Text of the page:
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# Inertia Tensor and Heading/Pitch/Roll

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Given an inertia tensor I am able to solve for the eigenvectors. The problem is that I need to calculate the local orientation of an object in a NED (North, East, Down) coordinate system. I''ve transformed the eigenvectors from a ENU (East, North, Up) coordinate system to NED, but I don''t know what to do with them next. Does anyone know how to take these eigenvectors and calculate the heading/pitch/roll of an object? I tried doing some dot products with the unit vectors for the NED coordinate system, but the pitch always looks wrong.

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By finding the eigenvalues of the inertia tensor, you have found the principle inertias (eigenvalues) and principle axes (eigenvectors) of the object. Unfortunately, the heading/pitch/roll is NOT directly tied to the principle inertias or axes. Reason being, heading/pitch/roll are functions of translational and rotational velocity of the center of mass, which can be any random direction, independent of the orientation of the geometry itself. (Think about an object that remains horizontal, but travels in a circular path without aligning with the path. The pitch will vary, but the inertia tensor will not---at least not in world space.) Therefore, you cannot do what you say you want to do.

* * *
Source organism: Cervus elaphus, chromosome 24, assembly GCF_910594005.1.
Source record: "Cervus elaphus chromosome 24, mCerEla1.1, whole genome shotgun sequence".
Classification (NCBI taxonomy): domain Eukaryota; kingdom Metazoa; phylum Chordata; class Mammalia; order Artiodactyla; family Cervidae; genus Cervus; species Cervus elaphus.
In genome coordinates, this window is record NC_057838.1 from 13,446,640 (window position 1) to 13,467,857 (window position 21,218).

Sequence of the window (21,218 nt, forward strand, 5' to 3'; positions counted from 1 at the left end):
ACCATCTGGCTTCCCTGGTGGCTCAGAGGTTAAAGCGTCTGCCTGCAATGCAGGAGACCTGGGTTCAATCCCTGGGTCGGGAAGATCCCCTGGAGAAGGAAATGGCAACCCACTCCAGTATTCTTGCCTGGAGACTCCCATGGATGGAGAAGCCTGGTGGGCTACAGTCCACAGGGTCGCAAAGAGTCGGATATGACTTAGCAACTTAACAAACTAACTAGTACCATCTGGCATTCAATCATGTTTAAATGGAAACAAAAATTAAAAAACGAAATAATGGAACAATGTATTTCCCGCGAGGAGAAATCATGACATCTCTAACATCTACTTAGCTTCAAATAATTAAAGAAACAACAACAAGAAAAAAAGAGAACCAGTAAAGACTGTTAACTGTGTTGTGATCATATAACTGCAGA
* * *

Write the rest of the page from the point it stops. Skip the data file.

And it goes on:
Most simulators actually simulate the object orientation, and simply transform the inertia tensor into the simulation coordinate system, e.g. simulate change in heading/pitch/roll and, if you are simulating in world coordinates then based on object rotation transform the inertia tensor from object space inhto world space every time step. You can do the simulation in object space, but you''d still have to know/track the orientation relative to world space in order to transform world space forces into object space for the simulation step. Hopefully, this sheds some light...

Graham Rhodes
Principal Scientist
Applied Research Associates, Inc.

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Thanks for the info. Ultimately I''m trying to get Euler angles in a GCC coordinate system, but I''m totally lost at this point as to how to use the inertia tensor.

I don''t know how to do the step you described in your last post. I don''t have any orientation information from the library I''m using. All they give me is the moment tensor, the inverse of the moment tensor, and the moment tensor determinant. So are you saying that with these values there is no way to get the orientation without additional information?

If I can get the orientation in GCC I don''t even need the local orientation. Does that help at all?

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What library are you using? They may be constrainting the object''s orientation to be aligned with its center of mass velocity vector, which would tie the principle inertia axes to the pitch/roll/yaw. Not as flexible as reality, but they may have a reason for their particular application. Then again, may you''re missing some info about how to use the library?

Graham Rhodes
Principal Scientist
Applied Research Associates, Inc.

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